I pulled at the knot again and heard threads begin to pop.“Allow me, Miss Jones,” said Armand, right at my back.There was no gracious way to refuse him. Not with Mrs. Westcliffe there, too.I exhaled and dropped my arms. I stared at the lotus petals in my painting as the new small twists and tugs of Armand’s hands rocked me back and forth. Jesse’s music began to reverberate somewhat more sharply than before.“There,” Armand said, soft near my ear. “Nearly got it.”“Most kind of you, my lord.” Mrs. Westcliffe’s voice was far more carrying. “Do you not agree, Miss Jones?”Her tone said I’d better.“Most kind,” I repeated. For some reason I felt him as a solid warmth behind me, behind all of me, even though only his knuckles made a gentle bumping against my spine.How blasted long could it take to unravel a knot?“Yes,” said Chloe unexpectedly. “Lord Armand is always a perfect gentleman, no matter who or what demands his attention.”“There,” the gentleman said, and at last his hands fell away. The front of the smock sagged loose. I shrugged out of it as fast as I could, wadding it up into a ball.“Excuse me.” I ducked a curtsy and began my escape to the hamper, but Mrs. Westcliffe cut me short.“A moment, Miss Jones. We require your presence.”I turned to face them. Armand was smiling his faint, cool smile. Mrs. Westcliffe looked as if she wished to fix me in some way. I raised a hand instinctively to my hair, trying to press it properly into place.“You have the honor of being invited to tea at the manor house,” the headmistress said. “To formally meet His Grace.”“Oh,” I said. “How marvelous.”I’d rather have a tooth pulled out.“Indeed. Lord Armand came himself to deliver the invitation.”“Least I could do,” said Armand. “It wasn’t far. This Saturday, if that’s all right.”“Um…”“I am certain Miss Jones will be pleased to cancel any other plans,” said Mrs. Westcliffe.“This Saturday?” Unlike me, Chloe had not concealed an inch of ground. “Why, Mandy! That’s the day you promised we’d play lawn tennis.”He cocked a brow at her, and I knew right then that she was lying and that she knew that he knew. She sent him a melting smile.“Isn’t it, my lord?”“I must have forgotten,” he said. “Well, but we cannot disappoint the duke, can we?”“No, indeed,” interjected Mrs. Westcliffe.“So I suppose you’ll have to come along to the tea instead, Chloe.”“Very well. If you insist.”He didn’t insist. He did, however, sweep her a very deep bow and then another to the headmistress. “And you, too, Mrs. Westcliffe. Naturally. The duke always remarks upon your excellent company.”“Most kind,” she said again, and actually blushed.Armand looked dead at me. There was that challenge behind his gaze, that one I’d first glimpsed at the train station.“We find ourselves in harmony, then. I shall see you in a few days, Miss Jones.”I tightened my fingers into the wad of the smock and forced my lips into an upward curve. He smiled back at me, that cold smile that said plainly he wasn’t duped for a moment.I did not get a bow.Jesse was at the hamper when I went to toss in the smock. Before I could, he took it from me, eyes cast downward, no words. Our fingers brushed beneath the cloth.That fleeting glide of his skin against mine. The sensation of hardened calluses stroking me, tender and rough at once. The sweet, strong pleasure that spiked through me, brief as it was.That had been on purpose. I was sure of it.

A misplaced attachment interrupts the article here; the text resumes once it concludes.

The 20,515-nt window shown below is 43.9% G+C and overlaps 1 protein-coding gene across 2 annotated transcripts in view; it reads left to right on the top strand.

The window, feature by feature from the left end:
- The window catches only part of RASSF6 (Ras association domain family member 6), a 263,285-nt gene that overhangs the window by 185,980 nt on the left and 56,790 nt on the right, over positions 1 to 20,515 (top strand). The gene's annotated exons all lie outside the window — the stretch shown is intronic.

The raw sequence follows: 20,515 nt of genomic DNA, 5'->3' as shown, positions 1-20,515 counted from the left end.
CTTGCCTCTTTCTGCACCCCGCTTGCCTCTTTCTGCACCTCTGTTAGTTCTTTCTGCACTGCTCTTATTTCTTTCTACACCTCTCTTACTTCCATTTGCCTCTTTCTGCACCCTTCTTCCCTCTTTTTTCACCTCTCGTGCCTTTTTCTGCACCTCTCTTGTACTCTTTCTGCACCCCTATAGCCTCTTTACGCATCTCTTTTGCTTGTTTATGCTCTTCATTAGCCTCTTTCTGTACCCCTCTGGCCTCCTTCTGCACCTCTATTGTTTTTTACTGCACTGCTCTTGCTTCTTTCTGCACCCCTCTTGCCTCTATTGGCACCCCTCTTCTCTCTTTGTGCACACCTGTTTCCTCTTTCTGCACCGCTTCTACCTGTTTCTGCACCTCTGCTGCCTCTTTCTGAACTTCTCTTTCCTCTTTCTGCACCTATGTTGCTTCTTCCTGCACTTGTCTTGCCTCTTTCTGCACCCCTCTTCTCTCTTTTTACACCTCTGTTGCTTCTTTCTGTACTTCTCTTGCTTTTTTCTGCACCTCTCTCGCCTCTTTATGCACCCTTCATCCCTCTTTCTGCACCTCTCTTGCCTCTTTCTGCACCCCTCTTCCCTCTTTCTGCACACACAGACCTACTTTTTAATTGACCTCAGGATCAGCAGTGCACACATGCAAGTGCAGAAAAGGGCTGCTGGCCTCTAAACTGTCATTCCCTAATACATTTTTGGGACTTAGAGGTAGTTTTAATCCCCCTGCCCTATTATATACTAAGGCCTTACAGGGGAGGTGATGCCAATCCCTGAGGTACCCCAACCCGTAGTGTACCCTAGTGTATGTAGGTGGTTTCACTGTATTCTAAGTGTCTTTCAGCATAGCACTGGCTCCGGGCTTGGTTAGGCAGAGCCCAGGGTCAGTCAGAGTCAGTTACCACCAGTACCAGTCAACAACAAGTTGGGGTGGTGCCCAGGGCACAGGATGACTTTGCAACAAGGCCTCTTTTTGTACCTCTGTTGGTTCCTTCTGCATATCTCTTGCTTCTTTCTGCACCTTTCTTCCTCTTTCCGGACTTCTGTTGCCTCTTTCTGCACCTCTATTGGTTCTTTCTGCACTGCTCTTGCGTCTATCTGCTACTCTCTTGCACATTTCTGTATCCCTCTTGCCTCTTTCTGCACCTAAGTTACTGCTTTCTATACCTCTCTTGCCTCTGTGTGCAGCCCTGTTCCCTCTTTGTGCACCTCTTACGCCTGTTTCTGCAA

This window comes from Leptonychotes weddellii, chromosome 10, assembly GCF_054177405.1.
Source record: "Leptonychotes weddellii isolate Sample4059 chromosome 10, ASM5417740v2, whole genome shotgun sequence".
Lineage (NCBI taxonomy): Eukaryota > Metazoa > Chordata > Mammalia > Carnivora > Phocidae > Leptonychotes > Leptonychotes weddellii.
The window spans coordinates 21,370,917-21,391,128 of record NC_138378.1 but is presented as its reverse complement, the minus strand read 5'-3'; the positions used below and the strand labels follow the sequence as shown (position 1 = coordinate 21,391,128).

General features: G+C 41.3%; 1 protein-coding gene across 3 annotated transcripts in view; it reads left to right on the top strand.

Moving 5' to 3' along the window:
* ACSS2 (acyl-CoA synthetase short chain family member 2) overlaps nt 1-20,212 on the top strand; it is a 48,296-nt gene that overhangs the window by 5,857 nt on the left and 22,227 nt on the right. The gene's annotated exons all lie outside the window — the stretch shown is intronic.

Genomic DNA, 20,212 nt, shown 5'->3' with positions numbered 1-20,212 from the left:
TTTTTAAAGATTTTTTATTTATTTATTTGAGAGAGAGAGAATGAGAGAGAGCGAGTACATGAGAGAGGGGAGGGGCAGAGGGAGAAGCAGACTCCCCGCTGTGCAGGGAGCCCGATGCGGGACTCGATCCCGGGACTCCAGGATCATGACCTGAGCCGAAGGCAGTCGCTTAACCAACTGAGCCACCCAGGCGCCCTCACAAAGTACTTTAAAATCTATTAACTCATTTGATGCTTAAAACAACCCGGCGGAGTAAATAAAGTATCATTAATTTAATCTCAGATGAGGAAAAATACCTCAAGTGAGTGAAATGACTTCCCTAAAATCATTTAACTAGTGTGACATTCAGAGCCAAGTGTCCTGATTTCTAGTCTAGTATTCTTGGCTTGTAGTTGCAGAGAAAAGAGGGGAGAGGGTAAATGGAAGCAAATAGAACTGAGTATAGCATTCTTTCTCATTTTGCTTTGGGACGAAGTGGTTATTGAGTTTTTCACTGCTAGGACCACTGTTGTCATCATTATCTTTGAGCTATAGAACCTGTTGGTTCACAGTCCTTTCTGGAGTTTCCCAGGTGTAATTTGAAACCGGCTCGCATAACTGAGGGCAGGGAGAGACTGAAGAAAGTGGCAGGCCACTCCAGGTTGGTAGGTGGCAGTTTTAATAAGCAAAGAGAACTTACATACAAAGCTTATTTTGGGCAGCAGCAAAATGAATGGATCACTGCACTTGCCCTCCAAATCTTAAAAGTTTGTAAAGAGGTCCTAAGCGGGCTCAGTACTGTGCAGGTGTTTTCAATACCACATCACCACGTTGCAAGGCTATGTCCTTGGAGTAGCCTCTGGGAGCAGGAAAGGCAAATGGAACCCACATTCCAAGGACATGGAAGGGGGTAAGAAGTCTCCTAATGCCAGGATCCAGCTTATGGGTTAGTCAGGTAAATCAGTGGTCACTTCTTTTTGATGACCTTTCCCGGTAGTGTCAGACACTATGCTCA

Shana Abe (The Sweetest Dark (The Sweetest Dark, #1))